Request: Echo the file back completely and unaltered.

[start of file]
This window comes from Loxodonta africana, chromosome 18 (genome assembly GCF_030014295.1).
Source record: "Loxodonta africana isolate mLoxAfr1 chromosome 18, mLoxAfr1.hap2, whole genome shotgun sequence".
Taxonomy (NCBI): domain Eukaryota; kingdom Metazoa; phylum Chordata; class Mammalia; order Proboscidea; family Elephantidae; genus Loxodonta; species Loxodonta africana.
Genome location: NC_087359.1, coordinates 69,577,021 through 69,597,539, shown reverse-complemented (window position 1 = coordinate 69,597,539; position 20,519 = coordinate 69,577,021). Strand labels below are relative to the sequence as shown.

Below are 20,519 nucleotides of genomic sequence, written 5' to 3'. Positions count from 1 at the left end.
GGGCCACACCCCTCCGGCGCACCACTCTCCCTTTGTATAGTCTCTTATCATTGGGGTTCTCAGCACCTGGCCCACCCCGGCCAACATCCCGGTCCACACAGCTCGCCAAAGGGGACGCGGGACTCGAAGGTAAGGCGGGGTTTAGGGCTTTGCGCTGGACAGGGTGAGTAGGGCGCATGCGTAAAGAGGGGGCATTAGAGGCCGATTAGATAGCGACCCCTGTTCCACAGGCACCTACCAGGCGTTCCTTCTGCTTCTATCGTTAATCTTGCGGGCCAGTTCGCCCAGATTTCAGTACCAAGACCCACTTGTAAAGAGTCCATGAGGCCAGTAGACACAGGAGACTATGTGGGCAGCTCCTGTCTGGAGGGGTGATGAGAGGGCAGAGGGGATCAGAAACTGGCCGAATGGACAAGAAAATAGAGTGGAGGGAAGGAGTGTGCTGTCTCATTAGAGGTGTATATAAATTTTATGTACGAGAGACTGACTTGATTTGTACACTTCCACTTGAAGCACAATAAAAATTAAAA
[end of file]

This window comes from Loxodonta africana, chromosome 18 (genome assembly GCF_030014295.1).
Source record: "Loxodonta africana isolate mLoxAfr1 chromosome 18, mLoxAfr1.hap2, whole genome shotgun sequence".
Taxonomy (NCBI): domain Eukaryota; kingdom Metazoa; phylum Chordata; class Mammalia; order Proboscidea; family Elephantidae; genus Loxodonta; species Loxodonta africana.
Genome location: NC_087359.1, coordinates 69,577,021 through 69,597,539, shown reverse-complemented (window position 1 = coordinate 69,597,539; position 20,519 = coordinate 69,577,021). Strand labels below are relative to the sequence as shown.

Below are 20,519 nucleotides of genomic sequence, written 5' to 3'. Positions count from 1 at the left end.
GGGCCACACCCCTCCGGCGCACCACTCTCCCTTTGTATAGTCTCTTATCATTGGGGTTCTCAGCACCTGGCCCACCCCGGCCAACATCCCGGTCCACACAGCTCGCCAAAGGGGACGCGGGACTCGAAGGTAAGGCGGGGTTTAGGGCTTTGCGCTGGACAGGGTGAGTAGGGCGCATGCGTAAAGAGGGGGCATTAGAGGCCGATTAGATAGCGACCCCTGTTCCACAGGCACCTACCAGGCGTTCCTTCTGCTTCTATCGTTAATCTTGCGGGCCAGTTCGCCCAGATTTCAGTACCAAGACCCACTTGTAAAGAGTCCATGAGGCCAGTAGACACAGGAGACTATGTGGGCAGCTCCTGTCTGGAGGGGTGATGAGAGGGCAGAGGGGATCAGAAACTGGCCGAATGGACAAGAAAATAGAGTGGAGGGAAGGAGTGTGCTGTCTCATTAGAGGTGTATATAAATTTTATGTACGAGAGACTGACTTGATTTGTACACTTCCACTTGAAGCACAATAAAAATTAAAA